"I know the dentists on the peninsula would love to see lots and lots of kids and adults (on Medicaid), but if they're potentially losing money seeing them, you can't do it," Engibous said. "You can't go to Safeway and say, 'I only want to pay 60 cents on a dollar Coke.' It won't work. It won't happen because you have to pay the overhead."

Another complaint providers have against the Medicaid program is that the billing process and business aspect of the program is overly complicated and not user-friendly. Providers also complain that the financial audits Medicaid conducts and the audits done by the Medicaid Fraud Unit can be onerous.

According to the report, providers did not question the need for the audits, but they did question the intent and methods of audits in recent years.

"I'm sure there are people out there who tweak the system a little bit and I think auditors are absolutely needed, but there has to be a little bit of a balance," Engibous said. "It doesn't have to be a rancorous type of relationship. It can be a win-win relationship and, unfortunately, sometimes it's not."

A third headache for providers who participate in the Medicaid program is dealing with patients who miss appointments. A lack of transportation, child care needs, not having a telephone and other reasons are frequently cited.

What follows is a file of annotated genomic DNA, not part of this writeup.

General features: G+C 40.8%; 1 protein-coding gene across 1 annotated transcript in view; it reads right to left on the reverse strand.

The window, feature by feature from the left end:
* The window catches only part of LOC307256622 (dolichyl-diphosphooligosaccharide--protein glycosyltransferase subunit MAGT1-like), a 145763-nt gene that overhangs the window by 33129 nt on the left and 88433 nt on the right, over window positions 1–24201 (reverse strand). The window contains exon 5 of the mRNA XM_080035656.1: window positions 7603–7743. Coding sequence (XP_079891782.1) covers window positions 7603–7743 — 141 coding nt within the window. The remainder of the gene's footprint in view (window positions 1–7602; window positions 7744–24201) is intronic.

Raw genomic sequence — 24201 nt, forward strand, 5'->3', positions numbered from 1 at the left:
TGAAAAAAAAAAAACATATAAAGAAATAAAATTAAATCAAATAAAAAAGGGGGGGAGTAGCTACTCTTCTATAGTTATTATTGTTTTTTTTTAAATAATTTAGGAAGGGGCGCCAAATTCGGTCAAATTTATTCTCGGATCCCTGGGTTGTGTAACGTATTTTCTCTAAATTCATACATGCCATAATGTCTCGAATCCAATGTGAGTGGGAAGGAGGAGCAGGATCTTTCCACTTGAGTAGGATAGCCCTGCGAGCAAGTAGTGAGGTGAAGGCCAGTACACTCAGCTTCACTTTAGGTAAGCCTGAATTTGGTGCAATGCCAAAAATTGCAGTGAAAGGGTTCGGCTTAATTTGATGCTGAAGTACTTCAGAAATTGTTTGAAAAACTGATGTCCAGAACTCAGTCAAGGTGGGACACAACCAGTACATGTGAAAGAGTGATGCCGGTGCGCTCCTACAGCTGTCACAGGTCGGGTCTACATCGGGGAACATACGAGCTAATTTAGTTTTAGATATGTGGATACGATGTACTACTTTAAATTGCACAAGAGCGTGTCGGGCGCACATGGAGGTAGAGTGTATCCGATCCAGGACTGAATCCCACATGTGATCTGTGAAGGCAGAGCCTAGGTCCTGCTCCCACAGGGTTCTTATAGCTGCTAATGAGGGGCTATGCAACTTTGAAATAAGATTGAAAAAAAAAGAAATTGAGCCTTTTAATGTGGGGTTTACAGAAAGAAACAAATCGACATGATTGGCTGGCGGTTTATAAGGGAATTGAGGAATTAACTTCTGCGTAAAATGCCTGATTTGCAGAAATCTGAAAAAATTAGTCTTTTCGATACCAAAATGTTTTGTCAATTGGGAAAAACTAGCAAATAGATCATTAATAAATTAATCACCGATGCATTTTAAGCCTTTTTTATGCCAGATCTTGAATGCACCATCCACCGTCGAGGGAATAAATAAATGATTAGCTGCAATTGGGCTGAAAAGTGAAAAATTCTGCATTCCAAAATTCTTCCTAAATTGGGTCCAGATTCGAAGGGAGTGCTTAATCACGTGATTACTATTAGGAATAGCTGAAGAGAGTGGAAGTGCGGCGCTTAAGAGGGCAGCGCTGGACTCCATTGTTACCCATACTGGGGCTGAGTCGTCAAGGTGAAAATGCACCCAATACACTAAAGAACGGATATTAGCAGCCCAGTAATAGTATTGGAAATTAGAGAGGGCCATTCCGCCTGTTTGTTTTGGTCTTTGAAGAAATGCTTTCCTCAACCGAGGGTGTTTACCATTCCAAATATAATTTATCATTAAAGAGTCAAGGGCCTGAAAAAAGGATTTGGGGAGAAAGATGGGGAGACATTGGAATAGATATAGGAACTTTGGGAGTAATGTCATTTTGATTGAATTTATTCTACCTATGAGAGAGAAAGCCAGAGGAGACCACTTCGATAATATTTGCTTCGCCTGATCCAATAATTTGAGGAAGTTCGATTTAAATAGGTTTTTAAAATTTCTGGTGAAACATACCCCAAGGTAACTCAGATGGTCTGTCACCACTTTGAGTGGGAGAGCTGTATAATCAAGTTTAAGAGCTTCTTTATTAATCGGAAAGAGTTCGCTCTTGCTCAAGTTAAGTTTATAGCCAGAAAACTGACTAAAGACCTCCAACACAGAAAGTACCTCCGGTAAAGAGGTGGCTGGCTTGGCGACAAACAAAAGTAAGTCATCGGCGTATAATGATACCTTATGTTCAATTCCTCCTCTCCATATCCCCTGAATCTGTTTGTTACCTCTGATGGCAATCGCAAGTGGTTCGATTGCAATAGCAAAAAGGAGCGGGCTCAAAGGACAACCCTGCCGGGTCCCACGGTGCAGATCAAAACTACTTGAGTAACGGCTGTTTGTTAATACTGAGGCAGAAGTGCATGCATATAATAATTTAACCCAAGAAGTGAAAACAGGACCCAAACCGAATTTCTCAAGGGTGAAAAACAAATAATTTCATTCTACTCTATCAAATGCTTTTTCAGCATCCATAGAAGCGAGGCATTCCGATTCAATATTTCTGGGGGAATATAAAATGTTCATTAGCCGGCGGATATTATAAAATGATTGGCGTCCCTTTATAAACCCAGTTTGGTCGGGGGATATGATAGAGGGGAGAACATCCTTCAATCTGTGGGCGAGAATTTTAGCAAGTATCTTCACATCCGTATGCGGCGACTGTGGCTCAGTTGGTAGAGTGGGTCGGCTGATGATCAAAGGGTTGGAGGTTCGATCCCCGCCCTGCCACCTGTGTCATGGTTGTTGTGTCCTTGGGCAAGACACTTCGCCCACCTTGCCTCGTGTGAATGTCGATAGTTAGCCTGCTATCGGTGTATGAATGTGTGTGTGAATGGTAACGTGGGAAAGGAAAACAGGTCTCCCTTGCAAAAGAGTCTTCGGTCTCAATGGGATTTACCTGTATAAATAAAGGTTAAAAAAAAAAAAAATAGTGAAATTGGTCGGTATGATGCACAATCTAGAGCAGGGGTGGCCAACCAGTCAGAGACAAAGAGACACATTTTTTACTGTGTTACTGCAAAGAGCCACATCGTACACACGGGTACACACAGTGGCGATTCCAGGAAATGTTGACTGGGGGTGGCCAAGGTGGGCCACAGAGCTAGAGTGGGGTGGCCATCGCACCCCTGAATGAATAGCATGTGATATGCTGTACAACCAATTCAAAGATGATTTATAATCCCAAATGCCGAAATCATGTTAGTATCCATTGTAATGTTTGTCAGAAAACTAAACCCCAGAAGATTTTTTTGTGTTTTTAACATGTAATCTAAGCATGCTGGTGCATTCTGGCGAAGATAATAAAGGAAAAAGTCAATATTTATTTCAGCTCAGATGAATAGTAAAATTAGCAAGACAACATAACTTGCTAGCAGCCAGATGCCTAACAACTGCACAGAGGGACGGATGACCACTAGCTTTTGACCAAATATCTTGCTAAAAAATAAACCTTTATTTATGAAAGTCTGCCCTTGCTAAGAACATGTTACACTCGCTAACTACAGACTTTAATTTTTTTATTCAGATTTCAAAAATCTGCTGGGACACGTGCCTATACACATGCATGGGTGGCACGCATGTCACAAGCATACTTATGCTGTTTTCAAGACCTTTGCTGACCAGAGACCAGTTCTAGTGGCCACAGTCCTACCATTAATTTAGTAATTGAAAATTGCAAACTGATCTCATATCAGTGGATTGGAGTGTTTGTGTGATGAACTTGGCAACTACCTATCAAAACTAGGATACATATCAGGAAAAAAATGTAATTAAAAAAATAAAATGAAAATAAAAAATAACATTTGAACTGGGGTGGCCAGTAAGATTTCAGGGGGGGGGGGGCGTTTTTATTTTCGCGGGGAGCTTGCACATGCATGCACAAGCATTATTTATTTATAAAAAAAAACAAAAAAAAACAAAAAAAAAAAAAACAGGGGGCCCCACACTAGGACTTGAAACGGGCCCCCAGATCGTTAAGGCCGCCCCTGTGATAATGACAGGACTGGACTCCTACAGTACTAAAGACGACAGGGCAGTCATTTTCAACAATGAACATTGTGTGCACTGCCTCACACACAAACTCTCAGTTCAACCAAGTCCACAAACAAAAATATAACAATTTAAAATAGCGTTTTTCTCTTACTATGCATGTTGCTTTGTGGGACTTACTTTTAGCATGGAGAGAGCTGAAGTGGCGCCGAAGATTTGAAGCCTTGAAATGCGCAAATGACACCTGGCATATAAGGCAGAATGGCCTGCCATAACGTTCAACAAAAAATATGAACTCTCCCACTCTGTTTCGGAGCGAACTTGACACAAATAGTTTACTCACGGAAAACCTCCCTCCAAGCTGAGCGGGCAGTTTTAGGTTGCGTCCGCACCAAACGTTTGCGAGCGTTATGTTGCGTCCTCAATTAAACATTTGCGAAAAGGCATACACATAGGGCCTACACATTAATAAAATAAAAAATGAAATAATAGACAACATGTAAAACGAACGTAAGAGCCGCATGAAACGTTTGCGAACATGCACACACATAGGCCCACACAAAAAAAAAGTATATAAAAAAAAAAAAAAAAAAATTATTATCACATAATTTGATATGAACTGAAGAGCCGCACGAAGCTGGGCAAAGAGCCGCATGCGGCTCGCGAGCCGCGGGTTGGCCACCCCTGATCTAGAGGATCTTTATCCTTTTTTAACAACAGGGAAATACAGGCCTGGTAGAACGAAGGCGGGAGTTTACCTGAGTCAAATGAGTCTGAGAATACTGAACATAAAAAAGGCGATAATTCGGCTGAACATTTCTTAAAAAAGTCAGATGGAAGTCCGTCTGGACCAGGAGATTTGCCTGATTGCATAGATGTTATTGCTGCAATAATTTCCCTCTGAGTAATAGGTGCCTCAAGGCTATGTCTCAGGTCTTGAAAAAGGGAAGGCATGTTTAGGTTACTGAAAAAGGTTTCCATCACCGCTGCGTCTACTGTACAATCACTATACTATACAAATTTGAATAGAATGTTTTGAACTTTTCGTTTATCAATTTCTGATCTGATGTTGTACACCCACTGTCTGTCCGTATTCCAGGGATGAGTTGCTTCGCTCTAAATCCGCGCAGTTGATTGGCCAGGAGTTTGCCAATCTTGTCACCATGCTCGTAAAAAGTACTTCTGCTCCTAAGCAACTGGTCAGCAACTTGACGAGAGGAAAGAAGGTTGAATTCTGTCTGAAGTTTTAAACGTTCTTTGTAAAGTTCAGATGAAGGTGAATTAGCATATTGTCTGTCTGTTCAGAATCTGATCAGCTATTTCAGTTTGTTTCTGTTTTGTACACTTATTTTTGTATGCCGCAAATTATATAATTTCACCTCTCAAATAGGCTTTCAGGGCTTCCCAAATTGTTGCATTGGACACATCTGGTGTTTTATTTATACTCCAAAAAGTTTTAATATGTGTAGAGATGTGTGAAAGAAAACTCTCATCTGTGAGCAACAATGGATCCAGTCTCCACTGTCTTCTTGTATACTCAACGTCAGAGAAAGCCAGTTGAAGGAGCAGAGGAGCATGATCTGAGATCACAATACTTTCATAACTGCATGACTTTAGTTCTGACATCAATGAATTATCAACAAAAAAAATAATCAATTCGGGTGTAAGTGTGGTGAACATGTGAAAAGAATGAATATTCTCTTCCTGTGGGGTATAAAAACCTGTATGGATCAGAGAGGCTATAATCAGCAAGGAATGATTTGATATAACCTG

A fourth concern dentists have is a "hold harmless" clause found in the Medicaid provider enrollment form. The clause basically stipulates the state is to be held harmless in the event litigation arises between a Medicaid recipient and a provider. For instance, if a client brings a malpractice suit against a provider, the hold harmless clause would protect the state from being brought into the ligation.

"The state just pays for the care, we're not the provider giving the care," said Brad Whistler, oral health program manager for the state Division of Public Health.

There is some question over whether the clause could be interpreted to mean that if a client were to bring a suit against the state, the dentist who treated that client could be held responsible for the state's litigation expenses. That is a theoretical situation, Whistler said, and not the intended purpose of the clause. However, the Division of Medical Assistance has heard some concern over the matter, so the division is looking into it.

Pitts listed the hold harmless clause as one of the main reasons he does not participate in the Medicaid program.

"I've been told I'll be unable to get malpractice insurance if I do Medicaid work," he said.